- Rest breaks should be taken during the period of work, and not at the start or the end of a shift
- Employees should be able to take this rest break away from their work station
Unison national officer Alan Lofthouse says staff often do not take breaks ‘because the health service is staffed by altruistic people who care for patients, have a great sense of team work and feel guilty’.
But, he points out, if nurses are regularly doing an hour’s unpaid work, this soon adds up to a free shift, which in turn, hides staffing problems.
‘The management system should ensure people are taking adequate breaks,' he insists.
‘If people are working through their breaks, we would say raise the issue through your union and bring it to the attention of the management system to say this is unsafe practice.’
How employers implement long shifts can influence how they manage risks
Nurse staffing and workforce policy expert Jane Ball says the way employers implement long shifts is critical.
Professor Ball says: ‘Most people do recognise 12-hour shifts have more risks associated with them than eight-hour shifts, but those risks can be managed with good staffing and management.’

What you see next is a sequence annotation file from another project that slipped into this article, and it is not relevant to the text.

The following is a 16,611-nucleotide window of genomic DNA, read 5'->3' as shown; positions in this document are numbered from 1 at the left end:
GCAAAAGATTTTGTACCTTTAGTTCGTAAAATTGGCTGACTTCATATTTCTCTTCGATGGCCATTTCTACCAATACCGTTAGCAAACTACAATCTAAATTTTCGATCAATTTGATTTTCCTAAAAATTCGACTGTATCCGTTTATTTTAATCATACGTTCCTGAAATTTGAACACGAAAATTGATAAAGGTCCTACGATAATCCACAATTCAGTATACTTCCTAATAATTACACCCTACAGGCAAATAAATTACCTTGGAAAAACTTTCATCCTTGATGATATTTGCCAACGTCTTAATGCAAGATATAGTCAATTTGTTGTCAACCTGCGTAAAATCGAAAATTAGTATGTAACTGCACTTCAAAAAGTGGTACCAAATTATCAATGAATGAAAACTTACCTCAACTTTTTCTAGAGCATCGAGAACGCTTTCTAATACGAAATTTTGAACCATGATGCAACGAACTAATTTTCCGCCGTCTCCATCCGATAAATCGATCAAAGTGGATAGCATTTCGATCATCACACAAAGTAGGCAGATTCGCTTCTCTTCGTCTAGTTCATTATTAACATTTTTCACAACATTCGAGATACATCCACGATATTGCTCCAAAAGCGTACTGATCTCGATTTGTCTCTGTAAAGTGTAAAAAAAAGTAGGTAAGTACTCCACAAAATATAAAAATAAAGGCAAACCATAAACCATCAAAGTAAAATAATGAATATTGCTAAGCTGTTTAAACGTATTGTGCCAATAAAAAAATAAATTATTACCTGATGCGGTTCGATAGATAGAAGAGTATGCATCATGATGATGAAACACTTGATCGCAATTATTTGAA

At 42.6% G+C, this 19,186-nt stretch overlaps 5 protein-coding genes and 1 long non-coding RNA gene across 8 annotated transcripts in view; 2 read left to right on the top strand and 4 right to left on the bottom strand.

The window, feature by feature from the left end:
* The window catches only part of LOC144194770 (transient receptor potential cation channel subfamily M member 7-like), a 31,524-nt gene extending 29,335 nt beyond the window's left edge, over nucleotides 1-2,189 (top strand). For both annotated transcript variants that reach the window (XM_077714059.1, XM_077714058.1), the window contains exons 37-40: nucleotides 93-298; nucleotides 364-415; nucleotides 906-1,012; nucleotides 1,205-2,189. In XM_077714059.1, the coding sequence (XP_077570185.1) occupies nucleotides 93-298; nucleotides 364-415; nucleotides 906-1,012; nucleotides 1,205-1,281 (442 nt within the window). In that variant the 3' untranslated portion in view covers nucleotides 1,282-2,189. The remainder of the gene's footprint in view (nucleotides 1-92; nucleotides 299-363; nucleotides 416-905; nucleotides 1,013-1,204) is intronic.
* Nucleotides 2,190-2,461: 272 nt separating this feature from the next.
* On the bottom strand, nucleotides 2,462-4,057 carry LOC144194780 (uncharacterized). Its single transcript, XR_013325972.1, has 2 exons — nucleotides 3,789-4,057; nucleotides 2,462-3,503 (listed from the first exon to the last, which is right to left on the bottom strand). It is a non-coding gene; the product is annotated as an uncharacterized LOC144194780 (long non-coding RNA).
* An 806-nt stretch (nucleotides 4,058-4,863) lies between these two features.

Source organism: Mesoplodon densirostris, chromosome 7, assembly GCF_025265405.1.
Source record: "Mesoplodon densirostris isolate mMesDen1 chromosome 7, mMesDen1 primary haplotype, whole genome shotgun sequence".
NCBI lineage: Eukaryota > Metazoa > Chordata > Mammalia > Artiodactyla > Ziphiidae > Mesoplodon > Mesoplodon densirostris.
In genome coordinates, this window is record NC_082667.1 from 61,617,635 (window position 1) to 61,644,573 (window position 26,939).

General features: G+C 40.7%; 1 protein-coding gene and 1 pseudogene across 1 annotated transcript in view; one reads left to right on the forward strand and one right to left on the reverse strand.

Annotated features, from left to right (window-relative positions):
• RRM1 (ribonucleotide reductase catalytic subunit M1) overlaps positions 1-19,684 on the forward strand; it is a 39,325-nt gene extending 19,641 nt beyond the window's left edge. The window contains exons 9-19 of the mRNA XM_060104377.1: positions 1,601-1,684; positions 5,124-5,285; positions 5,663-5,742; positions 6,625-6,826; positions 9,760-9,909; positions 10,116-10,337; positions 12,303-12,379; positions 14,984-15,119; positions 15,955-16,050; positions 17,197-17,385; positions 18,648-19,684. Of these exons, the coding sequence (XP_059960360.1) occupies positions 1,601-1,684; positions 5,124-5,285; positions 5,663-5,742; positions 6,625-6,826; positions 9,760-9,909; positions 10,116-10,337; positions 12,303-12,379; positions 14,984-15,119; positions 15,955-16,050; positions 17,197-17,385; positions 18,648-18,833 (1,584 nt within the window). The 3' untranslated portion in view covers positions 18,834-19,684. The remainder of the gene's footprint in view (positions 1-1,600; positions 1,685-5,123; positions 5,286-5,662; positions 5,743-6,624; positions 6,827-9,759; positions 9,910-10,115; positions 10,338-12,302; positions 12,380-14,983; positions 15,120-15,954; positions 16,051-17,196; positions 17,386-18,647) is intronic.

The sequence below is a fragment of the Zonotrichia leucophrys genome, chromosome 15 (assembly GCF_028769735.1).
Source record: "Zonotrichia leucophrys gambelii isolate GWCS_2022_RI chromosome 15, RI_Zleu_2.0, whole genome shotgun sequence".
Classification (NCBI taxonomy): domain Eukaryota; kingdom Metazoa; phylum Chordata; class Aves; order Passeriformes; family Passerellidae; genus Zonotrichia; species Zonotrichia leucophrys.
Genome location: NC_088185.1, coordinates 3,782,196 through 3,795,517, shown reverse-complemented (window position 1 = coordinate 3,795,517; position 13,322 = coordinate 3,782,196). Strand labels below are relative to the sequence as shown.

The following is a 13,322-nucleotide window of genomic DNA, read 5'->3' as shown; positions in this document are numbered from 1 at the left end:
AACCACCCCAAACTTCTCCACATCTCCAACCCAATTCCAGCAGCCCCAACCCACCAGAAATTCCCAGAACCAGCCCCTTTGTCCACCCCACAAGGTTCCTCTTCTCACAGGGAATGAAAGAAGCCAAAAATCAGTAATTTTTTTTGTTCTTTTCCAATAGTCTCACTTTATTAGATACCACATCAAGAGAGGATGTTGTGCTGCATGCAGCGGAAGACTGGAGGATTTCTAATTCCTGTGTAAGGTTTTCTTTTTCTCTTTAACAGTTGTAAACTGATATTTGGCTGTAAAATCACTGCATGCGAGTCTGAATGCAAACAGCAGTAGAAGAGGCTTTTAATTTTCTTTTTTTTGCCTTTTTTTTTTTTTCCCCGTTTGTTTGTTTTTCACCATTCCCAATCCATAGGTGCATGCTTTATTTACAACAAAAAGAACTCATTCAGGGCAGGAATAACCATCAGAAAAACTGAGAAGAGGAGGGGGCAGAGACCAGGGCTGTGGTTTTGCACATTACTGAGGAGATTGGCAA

It is when rosters are not managed well and staff are not getting enough rest between shifts, or breaks during shifts, that safety is compromised – both for nurses and patients, she argues.
Employers’ duty of care to nurses working long shifts
The RCN's Kim Sunley agrees that employers have a duty to ensure shifts are managed well.
‘It is about recovery time – how many days off are you getting and how long does it take you to get home, unwind and sleep?
‘The problem is when services use 12-hour shifts and still understaff areas and/or have no flexibility to cope with peaks in workload’
Nursing Standard survey participant
‘We would like to see employers offering flexibility around shift patterns and length.’
Ms Sunley says there are some practical steps nurses can take to help them cope with the rigours of longer shifts. These include taking rest breaks, staying hydrated and eating nutritious food.